TEF describes the amount of energy required for the digestion, absorption and disposal of the nutrients we ingest. Put simply, it takes energy to break down the food we turn into energy.
This variable can contribute potentially 10-20% of our daily energy expenditure. TEF has however been shown to be influenced by age, physical activity (increased TEF in more active individuals), meal size (large vs small), meal composition (carbohydrate, protein and fat content, processed vs unprocessed), frequency and timing (AM vs PM).
Our third variable is Non-Exercise Activity Thermogenesis (NEAT).
This involves the daily movement we perform outside of organised physical exercise. This can include factors such as fidgeting, gesturing during conversation, climbing stairs, walking the dog, mowing the lawn, gardening, walking to and from work, playing with your kids. Essentially all unstructured activity and movement throughout the day.
Tools such as FitBit, Apple Watch and Garmin are used as rudimentary estimations of NEAT by tracking measures such as Standing Time and Step Count.
The final variable is Exercise Activity Thermogenesis (EAT).
Examples of EAT include participation in all forms of structured exercise, whether it be a circuit class, visit to a gym, playing a sport recreationally or professionally, or going for a swim. EAT represents the additional calorie expenditure outside of what would be associated with BMR, TEF and NEAT.
When it comes to establishing an energy balance for the purpose of possibly maintaining, losing or gaining bodyweight, we need to recognise the variables at play on both sides of the EIEO equation and understand where directed intervention needs to be placed.
In the presence of the individualised bio-psycho-social factors of energy intake, we’re likely first going to have to establish a degree of cognitive oversight over nutritional intake. We need to develop some awareness of what we’re taking in on a daily basis.
For some individuals this may require little effort within a controlled environment in which they can successful regulate appetite and maintain energy balance in which intake looks similar day-to-day. For others, this may come in the form of direct intervention with a coach, nutritionist or dietician with the use of structured or flexible meal templates, food diaries or tracking tools, or changes to societal, personal or working environments to support greater appetite regulation.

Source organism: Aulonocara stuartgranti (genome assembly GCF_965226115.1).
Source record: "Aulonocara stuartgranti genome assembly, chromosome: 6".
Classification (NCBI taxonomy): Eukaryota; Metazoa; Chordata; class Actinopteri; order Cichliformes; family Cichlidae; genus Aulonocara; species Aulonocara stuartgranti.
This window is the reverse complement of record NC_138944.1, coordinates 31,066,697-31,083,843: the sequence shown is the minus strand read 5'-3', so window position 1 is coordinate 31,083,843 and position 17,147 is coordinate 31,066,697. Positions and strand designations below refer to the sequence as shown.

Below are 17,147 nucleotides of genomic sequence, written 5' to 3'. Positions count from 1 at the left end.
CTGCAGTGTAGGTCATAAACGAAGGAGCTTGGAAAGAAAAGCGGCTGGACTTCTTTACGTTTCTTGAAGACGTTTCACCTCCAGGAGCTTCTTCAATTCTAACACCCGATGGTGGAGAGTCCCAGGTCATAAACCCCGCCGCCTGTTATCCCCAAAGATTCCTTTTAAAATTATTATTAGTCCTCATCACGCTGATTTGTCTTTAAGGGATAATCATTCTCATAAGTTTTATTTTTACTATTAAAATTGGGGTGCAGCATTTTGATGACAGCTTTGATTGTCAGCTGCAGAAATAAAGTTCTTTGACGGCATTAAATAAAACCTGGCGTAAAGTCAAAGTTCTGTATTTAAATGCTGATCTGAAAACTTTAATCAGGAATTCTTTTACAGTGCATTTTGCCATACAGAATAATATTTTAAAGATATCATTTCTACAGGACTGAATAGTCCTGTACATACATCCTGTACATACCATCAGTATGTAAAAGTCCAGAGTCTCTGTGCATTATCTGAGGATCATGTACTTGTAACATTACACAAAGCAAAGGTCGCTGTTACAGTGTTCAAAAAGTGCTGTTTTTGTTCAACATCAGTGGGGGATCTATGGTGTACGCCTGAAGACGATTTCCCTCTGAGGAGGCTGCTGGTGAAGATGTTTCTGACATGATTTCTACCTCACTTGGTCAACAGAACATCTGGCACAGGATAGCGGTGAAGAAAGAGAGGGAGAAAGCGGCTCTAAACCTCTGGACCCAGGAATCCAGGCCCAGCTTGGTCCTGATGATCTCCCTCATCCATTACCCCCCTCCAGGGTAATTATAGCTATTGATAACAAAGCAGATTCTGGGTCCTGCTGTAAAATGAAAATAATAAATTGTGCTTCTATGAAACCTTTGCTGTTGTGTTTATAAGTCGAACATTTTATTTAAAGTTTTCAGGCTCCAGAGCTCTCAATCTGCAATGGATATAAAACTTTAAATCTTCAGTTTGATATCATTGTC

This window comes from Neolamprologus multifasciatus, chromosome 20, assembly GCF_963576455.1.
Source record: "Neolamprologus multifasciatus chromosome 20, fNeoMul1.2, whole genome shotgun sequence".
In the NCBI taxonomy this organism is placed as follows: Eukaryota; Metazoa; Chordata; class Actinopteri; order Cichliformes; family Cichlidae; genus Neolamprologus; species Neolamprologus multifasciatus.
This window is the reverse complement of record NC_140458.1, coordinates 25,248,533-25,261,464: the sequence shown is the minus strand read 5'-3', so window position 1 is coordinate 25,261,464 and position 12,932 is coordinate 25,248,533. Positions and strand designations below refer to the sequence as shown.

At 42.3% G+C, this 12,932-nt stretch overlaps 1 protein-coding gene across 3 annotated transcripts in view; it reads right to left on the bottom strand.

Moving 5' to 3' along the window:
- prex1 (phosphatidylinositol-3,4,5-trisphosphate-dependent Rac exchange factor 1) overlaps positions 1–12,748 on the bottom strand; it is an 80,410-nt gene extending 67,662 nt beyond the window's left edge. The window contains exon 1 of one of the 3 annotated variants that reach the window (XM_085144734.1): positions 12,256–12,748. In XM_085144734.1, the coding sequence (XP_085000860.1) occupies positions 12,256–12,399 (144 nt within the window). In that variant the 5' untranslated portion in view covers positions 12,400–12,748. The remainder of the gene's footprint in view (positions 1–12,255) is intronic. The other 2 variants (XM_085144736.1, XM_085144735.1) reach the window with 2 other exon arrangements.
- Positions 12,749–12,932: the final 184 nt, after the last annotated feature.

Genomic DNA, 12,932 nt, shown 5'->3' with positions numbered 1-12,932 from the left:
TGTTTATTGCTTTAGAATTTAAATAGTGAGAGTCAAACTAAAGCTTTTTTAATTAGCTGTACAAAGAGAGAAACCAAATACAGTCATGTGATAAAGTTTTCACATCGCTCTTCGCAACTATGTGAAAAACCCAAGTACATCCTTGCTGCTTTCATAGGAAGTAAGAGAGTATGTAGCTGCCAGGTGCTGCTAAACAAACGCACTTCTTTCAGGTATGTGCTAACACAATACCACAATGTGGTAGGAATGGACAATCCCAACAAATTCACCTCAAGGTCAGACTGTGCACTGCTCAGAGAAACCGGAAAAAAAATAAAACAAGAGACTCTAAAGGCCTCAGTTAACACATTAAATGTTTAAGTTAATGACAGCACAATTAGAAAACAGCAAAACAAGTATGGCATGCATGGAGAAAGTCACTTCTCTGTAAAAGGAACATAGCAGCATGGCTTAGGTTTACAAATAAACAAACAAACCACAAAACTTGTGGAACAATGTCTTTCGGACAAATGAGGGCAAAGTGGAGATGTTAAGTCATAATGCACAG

With regards to Energy Out, firstly considering BMR, we can begin to appreciate the variables at play that we may and may not have influence over. Put simply we cannot alter our age or sex in the context of changing BMR. We also likely can’t have an influence over genetics to any discernible degree at this point in time. Likewise, the influence of our time spent inside the womb of our mothers…
However there are potential influences that are changeable in terms of down regulated hormonal status such as those suffering with Hypothyroidism, however this will almost certainly require formalised medical intervention.
So we’re left therefore with the influence that Lean Body Mass (LBM) has on BMR. The role of increasing muscle mass within individuals will be something discussed at length within future insights, however it’s important at this early stage to recognise its potential beneficial influence. The more muscle we have, the higher BMR is…
In terms of TEF, we have already discussed how age, physical activity, meal size, meal composition, frequency and timing, may all play a role within energy expenditure with TEF contributing to ~10-20% of daily expenditure. Moving individuals towards a more structured, whole-foods diet is likely to play a large role in how great an influence TEF can have on this equation.
Of all four contributing variables, NEAT is likely to have the biggest scope for overall change. Research has shown that daily physical activity above certain threshold (established as an activity level corresponding to ~7000 steps…) enables an individual to better couple energy intake with energy expenditure.
Bringing an individual up to this level and possibly beyond in time, is likely to be a powerful contributor for both appetite regulation and energy expenditure in the form of increasing low-intensity daily movement.
Finally we have the role that EAT may potentially play.
We’re all acutely familiar with the health benefits of regular exercise and physical activity, from reducing the risk of cardiovascular and respiratory diseases, management of blood sugar and insulin, strengthening of bone density, increasing muscle mass, improving symptoms of anxiety, stress and depression as well as increasing sleep quantity and quality. These secondary benefits outside of simply increasing caloric expenditure should not be underestimated.
The key here to remember is that nutritional science and coaching is a complex field, working with an individual requires time and often large amounts of investment on both the side of the coach and client.